Understanding the Dynamics and Spread of Pneumococcal Infection From Healthy Carriage to Pneumonia and Invasive Disease, in Kilifi, Kenya

Morpeth, Susan Claire (2015). Understanding the Dynamics and Spread of Pneumococcal Infection From Healthy Carriage to Pneumonia and Invasive Disease, in Kilifi, Kenya. PhD thesis The Open University.

DOI: https://doi.org/10.21954/ou.ro.0000efe8

Abstract

Streptococcus pneumoniae, the pneumococcus, is an important pathogen globally, especially among children <5 years old. Pneumococcus colonises the human nasopharynx, and carriage is a prerequisite to disease. Understanding the concentration of pneumococcal colonisation may help us to better understand the pathogenesis of pneumococcal disease.

We hypothesized that If increased nasopharyngeal pneumococcal concentration is important in the pathogenesis of pneumonia then the concentration would be lowest among well children, intermediate among children with symptomatic upper respiratory tract infection (URTI) and highest among children admitted to hospital with WHO-defined pneumonia. We found that in fact, the nasopharyngeal pneumococcal concentration was of similar distribution among all three groups of children, and was highest among the group with URTI.

We studied the nasopharyngeal concentration of pneumococcus among children <5 years old before, during and after episodes of symptomatic URTI with respiratory syncytial virus (RSV) or rhinovirus. Nasopharyngeal pneumococcal concentration increased 4-fold with onset of the viral infection, which may contribute to risk.

We examined the response of nasopharyngeal pneumococcal concentration to vaccination with the 10-valent pneumococcal conjugate vaccine (PCV-10) among children aged 12-23 months. Vaccine-type (VT) carriage concentration did not change, while nonvaccine-type (NVT) concentration increased over six months post vaccination, which may have been a vaccine effect on VT relative to NVT concentration. There were large differences in serotype-specific pneumococcal concentration within and between individuals.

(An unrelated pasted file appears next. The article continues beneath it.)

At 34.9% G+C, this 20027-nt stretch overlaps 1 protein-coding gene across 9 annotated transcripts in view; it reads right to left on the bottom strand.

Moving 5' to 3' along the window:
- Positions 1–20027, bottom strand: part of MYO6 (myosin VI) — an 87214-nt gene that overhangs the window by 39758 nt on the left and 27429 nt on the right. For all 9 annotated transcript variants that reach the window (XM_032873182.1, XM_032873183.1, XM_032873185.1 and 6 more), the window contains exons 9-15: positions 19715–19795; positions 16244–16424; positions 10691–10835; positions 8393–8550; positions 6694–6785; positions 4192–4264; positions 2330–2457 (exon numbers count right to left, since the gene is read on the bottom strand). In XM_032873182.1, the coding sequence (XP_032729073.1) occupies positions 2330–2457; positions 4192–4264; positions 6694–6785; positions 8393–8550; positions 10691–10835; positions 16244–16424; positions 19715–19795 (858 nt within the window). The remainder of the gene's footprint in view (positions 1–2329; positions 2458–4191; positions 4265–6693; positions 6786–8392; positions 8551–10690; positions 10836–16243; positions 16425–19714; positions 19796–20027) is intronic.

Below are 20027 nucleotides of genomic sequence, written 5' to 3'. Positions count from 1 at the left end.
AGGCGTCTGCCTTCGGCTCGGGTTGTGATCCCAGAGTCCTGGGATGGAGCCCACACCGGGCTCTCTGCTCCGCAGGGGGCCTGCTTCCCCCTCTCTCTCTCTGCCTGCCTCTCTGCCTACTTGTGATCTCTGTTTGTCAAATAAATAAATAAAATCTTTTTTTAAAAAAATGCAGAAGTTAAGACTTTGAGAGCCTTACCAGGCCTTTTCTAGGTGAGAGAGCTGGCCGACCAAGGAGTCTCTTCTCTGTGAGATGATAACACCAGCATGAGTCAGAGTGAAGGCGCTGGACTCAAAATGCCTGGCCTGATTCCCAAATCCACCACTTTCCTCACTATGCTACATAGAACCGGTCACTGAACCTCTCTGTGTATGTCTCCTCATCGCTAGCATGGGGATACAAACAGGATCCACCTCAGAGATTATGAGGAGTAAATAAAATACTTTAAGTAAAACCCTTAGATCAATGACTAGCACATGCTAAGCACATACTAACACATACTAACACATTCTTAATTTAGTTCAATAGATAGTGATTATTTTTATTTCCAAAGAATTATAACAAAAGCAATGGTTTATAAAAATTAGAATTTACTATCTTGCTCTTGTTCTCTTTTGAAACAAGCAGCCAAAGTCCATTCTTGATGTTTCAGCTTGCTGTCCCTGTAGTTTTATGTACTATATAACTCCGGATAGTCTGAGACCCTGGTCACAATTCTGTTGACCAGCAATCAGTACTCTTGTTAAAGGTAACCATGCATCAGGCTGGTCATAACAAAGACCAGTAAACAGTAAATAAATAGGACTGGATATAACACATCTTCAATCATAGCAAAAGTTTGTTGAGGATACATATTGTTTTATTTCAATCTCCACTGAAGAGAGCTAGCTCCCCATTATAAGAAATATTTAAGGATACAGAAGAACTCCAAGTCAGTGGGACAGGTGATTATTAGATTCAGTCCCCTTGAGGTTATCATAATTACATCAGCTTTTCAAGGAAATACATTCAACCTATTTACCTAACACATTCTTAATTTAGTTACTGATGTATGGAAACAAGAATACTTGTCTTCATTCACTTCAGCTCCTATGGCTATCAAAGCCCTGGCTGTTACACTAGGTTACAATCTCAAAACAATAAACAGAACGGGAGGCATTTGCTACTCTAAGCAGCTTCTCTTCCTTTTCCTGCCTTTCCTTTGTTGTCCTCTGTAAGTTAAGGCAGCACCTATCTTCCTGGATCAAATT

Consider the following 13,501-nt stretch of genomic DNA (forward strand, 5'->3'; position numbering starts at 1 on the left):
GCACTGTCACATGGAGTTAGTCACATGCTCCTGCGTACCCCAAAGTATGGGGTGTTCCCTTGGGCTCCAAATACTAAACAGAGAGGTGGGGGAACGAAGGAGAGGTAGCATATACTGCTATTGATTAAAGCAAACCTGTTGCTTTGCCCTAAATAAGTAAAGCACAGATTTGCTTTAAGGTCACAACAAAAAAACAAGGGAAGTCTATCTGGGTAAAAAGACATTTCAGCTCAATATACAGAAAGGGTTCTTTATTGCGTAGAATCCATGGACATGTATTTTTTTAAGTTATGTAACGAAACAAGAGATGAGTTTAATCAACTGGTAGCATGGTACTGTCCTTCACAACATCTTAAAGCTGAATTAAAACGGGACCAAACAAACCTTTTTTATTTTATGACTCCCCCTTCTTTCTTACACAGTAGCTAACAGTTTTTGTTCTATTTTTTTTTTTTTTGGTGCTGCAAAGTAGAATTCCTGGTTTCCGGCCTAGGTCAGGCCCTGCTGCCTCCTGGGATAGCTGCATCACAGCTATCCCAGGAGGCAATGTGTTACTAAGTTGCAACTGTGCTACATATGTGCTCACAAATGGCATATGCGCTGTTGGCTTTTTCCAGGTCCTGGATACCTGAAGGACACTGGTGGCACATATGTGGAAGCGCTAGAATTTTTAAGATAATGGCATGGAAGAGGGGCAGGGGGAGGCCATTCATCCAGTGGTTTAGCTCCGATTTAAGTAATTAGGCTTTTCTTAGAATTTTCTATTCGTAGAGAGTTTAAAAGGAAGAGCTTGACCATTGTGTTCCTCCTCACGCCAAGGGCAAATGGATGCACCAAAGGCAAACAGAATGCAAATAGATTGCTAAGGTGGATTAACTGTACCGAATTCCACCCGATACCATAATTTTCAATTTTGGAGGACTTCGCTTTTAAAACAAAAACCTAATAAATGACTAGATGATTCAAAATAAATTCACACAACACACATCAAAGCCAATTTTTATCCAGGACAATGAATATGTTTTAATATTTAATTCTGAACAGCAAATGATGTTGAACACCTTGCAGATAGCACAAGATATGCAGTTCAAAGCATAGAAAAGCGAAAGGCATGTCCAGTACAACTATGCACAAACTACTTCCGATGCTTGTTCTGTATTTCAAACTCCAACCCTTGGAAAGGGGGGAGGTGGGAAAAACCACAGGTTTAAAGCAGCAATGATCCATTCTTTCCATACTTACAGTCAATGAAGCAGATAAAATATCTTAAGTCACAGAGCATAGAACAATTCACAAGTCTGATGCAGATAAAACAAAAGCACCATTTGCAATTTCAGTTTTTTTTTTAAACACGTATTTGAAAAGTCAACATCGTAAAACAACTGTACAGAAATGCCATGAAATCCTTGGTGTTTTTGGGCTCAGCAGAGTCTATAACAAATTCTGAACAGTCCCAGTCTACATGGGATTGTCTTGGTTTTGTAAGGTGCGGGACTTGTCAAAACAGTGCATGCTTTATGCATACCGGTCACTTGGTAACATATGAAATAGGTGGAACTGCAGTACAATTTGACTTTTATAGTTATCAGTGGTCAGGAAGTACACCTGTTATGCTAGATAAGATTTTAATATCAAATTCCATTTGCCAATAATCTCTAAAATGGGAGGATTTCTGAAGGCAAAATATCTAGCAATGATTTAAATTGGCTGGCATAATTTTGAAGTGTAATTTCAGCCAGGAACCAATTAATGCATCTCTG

We investigated the performance of quantitative lytA PCR (qPCR) on blood samples in the diagnosis of invasive pneumococcal disease (IPD) among children <13 years old at Kilifi County Hospital, and among children 1-59 months old in a seven-country case-control study of pneumonia aetiology. lytA qPCR was not specific for the diagnosis of IPD, being positive among 5% of control participants. Pneumococcal DNA is more commonly found in the bloodstream of children in low and lower-middle income countries than has been appreciated.

Studying nasopharyngeal concentration of pneumococcus demonstrated why it is difficult to diagnose pneumococcal disease among young children in high-burden countries. Total nasopharyngeal concentration of pneumococcus is similar in well children as in disease. Serotype-specific concentration varies widely within and between children. Pneumocodcal bloodstream invasion appears to be a frequent occurrence, without always leading to IPD.

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